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Cyber-Stalking on the Rise

January 31, 2011

BISMARCK, N.D. - January is National Stalking Awareness Month, and the National Center to End Violent Crime is using the observance to point out the increasing role of technology by stalkers.

More than 3 million people age 18 and older are stalked each year in the United States, the center reports, and one in four report being cyber-stalked.

Stalkers use technology in a variety of ways to harass their victims, says Janelle Moos, executive director of the North Dakota Council on Abused Women's Services, such as installing malware or spyware on a computer or enabling tracking on a cell phone without the victim knowing.

"We have actually seen much more prevalent use of technology to stalk their victims. Specifically, 10 percent of victims have reported being monitored by GPS and another 8 percent through use of video or digital cameras or listening devices."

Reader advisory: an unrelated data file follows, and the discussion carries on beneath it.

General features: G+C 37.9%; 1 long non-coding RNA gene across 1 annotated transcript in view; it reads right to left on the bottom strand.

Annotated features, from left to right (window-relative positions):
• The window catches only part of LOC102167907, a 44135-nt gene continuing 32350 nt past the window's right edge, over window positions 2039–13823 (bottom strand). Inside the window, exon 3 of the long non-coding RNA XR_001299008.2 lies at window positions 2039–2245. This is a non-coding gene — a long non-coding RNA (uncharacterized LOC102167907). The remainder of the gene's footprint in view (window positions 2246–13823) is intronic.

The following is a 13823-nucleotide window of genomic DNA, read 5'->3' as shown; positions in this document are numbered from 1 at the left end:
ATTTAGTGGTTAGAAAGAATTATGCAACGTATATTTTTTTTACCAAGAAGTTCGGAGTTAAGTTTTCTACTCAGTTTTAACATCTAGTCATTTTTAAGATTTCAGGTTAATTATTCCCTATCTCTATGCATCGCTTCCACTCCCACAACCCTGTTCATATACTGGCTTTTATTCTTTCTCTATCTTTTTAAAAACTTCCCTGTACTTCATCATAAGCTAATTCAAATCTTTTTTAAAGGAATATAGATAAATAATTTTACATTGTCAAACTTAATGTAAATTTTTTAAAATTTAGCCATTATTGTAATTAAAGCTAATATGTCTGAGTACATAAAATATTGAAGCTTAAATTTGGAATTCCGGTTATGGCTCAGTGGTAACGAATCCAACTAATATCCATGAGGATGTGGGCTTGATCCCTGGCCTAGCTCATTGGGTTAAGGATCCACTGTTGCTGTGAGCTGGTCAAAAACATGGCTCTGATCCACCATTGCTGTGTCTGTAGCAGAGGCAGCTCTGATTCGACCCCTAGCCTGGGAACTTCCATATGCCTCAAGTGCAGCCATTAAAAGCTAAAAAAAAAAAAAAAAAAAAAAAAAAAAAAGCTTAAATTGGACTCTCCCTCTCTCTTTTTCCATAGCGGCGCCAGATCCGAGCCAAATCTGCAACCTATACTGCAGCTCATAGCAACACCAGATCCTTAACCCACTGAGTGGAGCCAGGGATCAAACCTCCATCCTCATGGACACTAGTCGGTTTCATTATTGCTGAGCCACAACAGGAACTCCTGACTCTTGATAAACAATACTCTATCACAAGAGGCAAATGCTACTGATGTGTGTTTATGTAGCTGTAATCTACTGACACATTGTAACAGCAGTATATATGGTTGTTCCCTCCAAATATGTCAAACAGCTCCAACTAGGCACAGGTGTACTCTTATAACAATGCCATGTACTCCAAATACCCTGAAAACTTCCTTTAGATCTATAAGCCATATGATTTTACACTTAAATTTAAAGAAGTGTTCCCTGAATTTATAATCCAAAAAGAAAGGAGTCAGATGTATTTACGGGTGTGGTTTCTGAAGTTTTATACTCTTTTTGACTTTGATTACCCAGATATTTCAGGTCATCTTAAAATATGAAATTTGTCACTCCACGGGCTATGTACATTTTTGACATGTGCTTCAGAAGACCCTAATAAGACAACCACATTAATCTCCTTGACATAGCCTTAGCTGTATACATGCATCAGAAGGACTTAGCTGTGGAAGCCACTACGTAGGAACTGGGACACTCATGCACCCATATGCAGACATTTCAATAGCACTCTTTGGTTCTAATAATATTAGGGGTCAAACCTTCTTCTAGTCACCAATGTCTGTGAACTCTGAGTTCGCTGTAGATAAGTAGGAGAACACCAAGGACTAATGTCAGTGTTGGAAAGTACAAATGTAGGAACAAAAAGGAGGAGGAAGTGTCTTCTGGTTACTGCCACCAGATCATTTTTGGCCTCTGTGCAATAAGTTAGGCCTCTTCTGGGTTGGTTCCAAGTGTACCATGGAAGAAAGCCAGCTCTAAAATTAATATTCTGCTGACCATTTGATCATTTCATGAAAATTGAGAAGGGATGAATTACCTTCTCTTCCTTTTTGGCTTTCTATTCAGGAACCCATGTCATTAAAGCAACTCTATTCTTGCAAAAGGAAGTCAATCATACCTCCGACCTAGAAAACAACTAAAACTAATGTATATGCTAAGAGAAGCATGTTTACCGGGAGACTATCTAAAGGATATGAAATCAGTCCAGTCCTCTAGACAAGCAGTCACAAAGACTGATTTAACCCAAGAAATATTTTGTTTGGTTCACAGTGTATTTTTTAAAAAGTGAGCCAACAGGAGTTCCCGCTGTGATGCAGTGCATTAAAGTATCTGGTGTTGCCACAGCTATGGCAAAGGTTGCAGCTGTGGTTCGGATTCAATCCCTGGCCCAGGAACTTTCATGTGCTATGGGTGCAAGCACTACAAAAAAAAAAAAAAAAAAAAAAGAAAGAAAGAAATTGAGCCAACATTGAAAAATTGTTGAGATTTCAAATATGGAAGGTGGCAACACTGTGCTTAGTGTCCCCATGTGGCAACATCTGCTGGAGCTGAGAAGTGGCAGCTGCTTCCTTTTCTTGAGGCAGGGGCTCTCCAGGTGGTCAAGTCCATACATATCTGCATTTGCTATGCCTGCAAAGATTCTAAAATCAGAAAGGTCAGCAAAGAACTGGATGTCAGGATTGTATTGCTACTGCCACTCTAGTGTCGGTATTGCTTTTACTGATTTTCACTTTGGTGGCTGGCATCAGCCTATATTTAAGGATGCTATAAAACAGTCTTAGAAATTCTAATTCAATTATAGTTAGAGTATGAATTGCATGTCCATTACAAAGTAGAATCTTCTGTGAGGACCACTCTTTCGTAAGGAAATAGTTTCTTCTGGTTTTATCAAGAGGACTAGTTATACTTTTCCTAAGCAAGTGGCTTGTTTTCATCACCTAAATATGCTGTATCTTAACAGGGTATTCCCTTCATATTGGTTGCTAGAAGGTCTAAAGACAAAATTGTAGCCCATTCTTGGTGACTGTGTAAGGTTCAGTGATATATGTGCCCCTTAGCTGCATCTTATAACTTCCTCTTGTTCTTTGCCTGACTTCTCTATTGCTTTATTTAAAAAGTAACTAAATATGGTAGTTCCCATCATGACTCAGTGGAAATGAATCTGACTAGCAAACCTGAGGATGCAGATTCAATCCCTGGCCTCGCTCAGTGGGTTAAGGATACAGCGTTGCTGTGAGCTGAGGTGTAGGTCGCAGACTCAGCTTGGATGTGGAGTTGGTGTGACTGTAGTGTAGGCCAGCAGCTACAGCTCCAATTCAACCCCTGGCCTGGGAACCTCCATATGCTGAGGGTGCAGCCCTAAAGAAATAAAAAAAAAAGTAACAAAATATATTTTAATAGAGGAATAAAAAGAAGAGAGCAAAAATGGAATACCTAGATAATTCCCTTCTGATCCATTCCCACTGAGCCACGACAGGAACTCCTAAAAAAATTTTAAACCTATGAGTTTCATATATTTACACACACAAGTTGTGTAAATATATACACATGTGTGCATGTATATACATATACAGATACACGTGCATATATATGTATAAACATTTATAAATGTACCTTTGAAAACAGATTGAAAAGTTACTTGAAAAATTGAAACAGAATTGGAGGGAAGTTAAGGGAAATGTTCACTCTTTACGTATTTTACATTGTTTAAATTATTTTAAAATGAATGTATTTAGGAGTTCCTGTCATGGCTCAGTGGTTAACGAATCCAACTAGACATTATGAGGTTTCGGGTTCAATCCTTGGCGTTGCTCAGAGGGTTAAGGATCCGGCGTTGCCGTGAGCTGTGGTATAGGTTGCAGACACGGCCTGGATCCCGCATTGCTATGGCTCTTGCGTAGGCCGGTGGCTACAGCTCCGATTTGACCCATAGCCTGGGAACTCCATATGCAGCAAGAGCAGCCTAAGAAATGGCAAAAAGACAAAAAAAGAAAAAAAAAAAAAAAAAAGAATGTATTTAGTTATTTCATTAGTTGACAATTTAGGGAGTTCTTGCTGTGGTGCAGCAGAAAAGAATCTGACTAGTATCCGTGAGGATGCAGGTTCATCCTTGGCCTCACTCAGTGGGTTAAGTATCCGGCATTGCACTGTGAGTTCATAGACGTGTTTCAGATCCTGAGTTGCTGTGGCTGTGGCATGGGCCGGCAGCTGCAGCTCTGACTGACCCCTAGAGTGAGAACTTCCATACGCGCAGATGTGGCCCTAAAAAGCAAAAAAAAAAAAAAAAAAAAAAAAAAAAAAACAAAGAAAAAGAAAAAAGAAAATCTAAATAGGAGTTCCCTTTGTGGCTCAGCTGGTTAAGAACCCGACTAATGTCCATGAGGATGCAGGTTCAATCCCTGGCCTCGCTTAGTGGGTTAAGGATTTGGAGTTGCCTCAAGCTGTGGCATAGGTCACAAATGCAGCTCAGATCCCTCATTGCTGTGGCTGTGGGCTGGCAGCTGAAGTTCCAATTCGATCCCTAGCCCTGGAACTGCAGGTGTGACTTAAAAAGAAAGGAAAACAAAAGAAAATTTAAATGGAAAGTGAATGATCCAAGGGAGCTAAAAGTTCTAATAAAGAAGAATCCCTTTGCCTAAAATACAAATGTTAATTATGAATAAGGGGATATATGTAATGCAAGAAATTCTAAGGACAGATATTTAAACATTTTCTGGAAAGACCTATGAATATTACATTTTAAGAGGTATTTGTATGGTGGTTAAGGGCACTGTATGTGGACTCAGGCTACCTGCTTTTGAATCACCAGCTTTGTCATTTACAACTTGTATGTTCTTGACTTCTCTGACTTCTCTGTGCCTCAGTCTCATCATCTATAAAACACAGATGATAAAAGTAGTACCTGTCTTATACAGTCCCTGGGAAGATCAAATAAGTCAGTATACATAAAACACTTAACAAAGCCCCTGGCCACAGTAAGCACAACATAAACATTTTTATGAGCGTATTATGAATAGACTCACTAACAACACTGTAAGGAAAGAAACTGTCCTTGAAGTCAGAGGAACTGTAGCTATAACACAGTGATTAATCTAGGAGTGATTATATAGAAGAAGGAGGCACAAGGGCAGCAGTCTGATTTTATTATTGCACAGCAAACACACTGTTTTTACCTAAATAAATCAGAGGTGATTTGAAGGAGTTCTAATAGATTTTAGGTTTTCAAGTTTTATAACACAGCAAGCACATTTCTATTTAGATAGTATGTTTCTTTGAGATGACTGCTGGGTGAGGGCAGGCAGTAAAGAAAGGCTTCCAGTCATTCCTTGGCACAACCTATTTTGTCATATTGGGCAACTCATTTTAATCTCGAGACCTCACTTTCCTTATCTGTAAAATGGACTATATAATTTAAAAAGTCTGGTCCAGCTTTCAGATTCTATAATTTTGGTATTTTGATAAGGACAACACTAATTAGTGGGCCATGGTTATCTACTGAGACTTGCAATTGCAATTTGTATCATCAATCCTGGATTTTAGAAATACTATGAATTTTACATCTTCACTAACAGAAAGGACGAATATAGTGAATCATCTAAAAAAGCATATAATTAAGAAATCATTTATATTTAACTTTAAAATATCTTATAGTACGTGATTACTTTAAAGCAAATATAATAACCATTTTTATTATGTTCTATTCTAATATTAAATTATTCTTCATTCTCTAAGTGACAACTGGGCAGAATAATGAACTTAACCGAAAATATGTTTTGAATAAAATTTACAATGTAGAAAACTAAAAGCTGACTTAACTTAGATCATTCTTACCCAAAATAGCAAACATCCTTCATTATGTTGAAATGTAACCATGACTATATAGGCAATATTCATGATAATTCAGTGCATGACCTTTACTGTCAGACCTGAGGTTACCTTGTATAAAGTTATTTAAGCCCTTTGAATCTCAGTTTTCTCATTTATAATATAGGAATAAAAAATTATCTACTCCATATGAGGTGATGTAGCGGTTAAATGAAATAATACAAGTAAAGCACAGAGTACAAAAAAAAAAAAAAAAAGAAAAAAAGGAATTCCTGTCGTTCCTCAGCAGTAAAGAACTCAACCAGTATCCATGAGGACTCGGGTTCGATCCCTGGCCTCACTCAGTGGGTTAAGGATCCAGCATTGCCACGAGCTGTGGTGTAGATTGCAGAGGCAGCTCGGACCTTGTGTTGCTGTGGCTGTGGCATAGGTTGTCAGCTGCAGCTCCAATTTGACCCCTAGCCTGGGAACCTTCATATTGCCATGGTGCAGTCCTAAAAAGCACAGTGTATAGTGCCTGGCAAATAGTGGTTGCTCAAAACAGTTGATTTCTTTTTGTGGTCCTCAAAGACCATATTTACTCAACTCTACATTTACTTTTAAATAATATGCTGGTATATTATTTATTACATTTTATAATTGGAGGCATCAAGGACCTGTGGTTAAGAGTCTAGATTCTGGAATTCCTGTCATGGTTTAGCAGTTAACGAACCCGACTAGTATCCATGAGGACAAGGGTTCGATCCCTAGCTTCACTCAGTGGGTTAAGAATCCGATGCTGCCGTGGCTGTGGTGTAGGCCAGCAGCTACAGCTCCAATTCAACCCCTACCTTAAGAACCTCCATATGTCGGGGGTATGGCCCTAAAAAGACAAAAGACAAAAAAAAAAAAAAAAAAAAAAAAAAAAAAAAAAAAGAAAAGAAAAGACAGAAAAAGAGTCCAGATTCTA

A bill has passed the North Dakota state House and is before the Senate to make it easier for prosecutors to build a case against a stalker, Moos says.

"If an offender has multiple convictions in municipal court, that prosecutor can use that information to bump from a Class A misdemeanor to a Class C felony."

If you are being stalked, Moos advises, do not confront your stalker directly. Instead, seek help from law enforcement or the various victim service agencies around the state that can help to devise a safety plan.

Dick Layman, Public News Service - ND